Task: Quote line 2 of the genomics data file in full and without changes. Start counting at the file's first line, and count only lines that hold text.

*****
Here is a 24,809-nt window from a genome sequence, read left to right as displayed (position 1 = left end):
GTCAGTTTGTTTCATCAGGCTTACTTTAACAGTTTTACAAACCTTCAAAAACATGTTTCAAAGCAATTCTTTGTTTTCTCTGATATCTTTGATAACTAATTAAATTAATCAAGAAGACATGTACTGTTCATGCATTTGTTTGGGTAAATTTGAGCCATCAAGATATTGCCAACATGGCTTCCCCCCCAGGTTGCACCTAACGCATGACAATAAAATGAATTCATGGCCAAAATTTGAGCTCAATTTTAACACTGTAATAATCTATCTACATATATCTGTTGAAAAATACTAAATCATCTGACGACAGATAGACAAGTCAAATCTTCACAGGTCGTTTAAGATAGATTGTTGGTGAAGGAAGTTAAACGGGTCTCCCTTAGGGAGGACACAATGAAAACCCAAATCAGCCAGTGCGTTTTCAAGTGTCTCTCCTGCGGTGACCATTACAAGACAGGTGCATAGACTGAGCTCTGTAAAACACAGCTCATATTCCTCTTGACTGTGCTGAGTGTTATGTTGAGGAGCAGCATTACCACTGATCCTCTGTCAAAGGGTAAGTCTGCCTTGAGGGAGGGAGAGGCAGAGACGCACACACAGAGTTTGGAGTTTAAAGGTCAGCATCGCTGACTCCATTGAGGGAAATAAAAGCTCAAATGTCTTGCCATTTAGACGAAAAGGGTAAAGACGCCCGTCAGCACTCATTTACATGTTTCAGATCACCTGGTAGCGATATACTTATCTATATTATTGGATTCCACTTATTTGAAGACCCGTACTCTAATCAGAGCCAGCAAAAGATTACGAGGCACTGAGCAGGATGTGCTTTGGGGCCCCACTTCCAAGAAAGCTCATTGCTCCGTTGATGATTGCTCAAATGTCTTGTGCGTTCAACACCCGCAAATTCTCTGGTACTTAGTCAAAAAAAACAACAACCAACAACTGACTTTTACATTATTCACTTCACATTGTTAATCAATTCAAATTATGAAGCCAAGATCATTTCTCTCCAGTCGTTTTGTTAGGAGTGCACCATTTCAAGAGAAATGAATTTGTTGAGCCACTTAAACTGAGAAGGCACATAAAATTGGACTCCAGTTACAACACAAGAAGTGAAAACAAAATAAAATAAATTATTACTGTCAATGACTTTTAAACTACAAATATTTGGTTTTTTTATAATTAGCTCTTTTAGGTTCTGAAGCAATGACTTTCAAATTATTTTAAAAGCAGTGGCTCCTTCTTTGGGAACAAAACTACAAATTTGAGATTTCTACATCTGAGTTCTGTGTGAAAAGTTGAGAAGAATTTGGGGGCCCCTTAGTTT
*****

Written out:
GTCAGTTTGTTTCATCAGGCTTACTTTAACAGTTTTACAAACCTTCAAAAACATGTTTCAAAGCAATTCTTTGTTTTCTCTGATATCTTTGATAACTAATTAAATTAATCAAGAAGACATGTACTGTTCATGCATTTGTTTGGGTAAATTTGAGCCATCAAGATATTGCCAACATGGCTTCCCCCCCAGGTTGCACCTAACGCATGACAATAAAATGAATTCATGGCCAAAATTTGAGCTCAATTTTAACACTGTAATAATCTATCTACATATATCTGTTGAAAAATACTAAATCATCTGACGACAGATAGACAAGTCAAATCTTCACAGGTCGTTTAAGATAGATTGTTGGTGAAGGAAGTTAAACGGGTCTCCCTTAGGGAGGACACAATGAAAACCCAAATCAGCCAGTGCGTTTTCAAGTGTCTCTCCTGCGGTGACCATTACAAGACAGGTGCATAGACTGAGCTCTGTAAAACACAGCTCATATTCCTCTTGACTGTGCTGAGTGTTATGTTGAGGAGCAGCATTACCACTGATCCTCTGTCAAAGGGTAAGTCTGCCTTGAGGGAGGGAGAGGCAGAGACGCACACACAGAGTTTGGAGTTTAAAGGTCAGCATCGCTGACTCCATTGAGGGAAATAAAAGCTCAAATGTCTTGCCATTTAGACGAAAAGGGTAAAGACGCCCGTCAGCACTCATTTACATGTTTCAGATCACCTGGTAGCGATATACTTATCTATATTATTGGATTCCACTTATTTGAAGACCCGTACTCTAATCAGAGCCAGCAAAAGATTACGAGGCACTGAGCAGGATGTGCTTTGGGGCCCCACTTCCAAGAAAGCTCATTGCTCCGTTGATGATTGCTCAAATGTCTTGTGCGTTCAACACCCGCAAATTCTCTGGTACTTAGTCAAAAAAAACAACAACCAACAACTGACTTTTACATTATTCACTTCACATTGTTAATCAATTCAAATTATGAAGCCAAGATCATTTCTCTCCAGTCGTTTTGTTAGGAGTGCACCATTTCAAGAGAAATGAATTTGTTGAGCCACTTAAACTGAGAAGGCACATAAAATTGGACTCCAGTTACAACACAAGAAGTGAAAACAAAATAAAATAAATTATTACTGTCAATGACTTTTAAACTACAAATATTTGGTTTTTTTATAATTAGCTCTTTTAGGTTCTGAAGCAATGACTTTCAAATTATTTTAAAAGCAGTGGCTCCTTCTTTGGGAACAAAACTACAAATTTGAGATTTCTACATCTGAGTTCTGTGTGAAAAGTTGAGAAGAATTTGGGGGCCCCTTAGTTT